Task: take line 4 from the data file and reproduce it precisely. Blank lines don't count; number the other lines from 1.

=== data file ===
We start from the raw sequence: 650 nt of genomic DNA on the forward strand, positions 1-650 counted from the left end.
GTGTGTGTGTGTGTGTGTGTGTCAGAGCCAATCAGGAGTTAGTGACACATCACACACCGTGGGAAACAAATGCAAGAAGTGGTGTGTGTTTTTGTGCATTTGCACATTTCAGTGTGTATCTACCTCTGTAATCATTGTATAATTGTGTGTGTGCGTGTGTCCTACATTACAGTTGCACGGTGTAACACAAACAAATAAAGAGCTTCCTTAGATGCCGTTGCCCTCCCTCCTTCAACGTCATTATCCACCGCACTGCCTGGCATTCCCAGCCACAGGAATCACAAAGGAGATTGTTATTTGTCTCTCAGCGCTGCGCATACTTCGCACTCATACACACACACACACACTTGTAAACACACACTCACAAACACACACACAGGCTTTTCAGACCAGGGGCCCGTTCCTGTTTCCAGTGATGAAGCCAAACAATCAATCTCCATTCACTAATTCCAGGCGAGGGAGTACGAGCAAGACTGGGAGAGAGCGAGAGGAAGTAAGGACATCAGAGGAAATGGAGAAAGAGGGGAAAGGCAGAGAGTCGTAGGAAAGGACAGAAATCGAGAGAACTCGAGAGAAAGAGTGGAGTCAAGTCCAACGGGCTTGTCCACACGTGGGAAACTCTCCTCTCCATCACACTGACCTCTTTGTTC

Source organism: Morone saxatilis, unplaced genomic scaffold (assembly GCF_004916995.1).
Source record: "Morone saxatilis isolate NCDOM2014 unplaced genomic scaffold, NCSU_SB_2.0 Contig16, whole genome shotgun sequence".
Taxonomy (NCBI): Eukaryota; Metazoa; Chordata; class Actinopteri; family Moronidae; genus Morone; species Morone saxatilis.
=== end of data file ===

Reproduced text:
Source record: "Morone saxatilis isolate NCDOM2014 unplaced genomic scaffold, NCSU_SB_2.0 Contig16, whole genome shotgun sequence".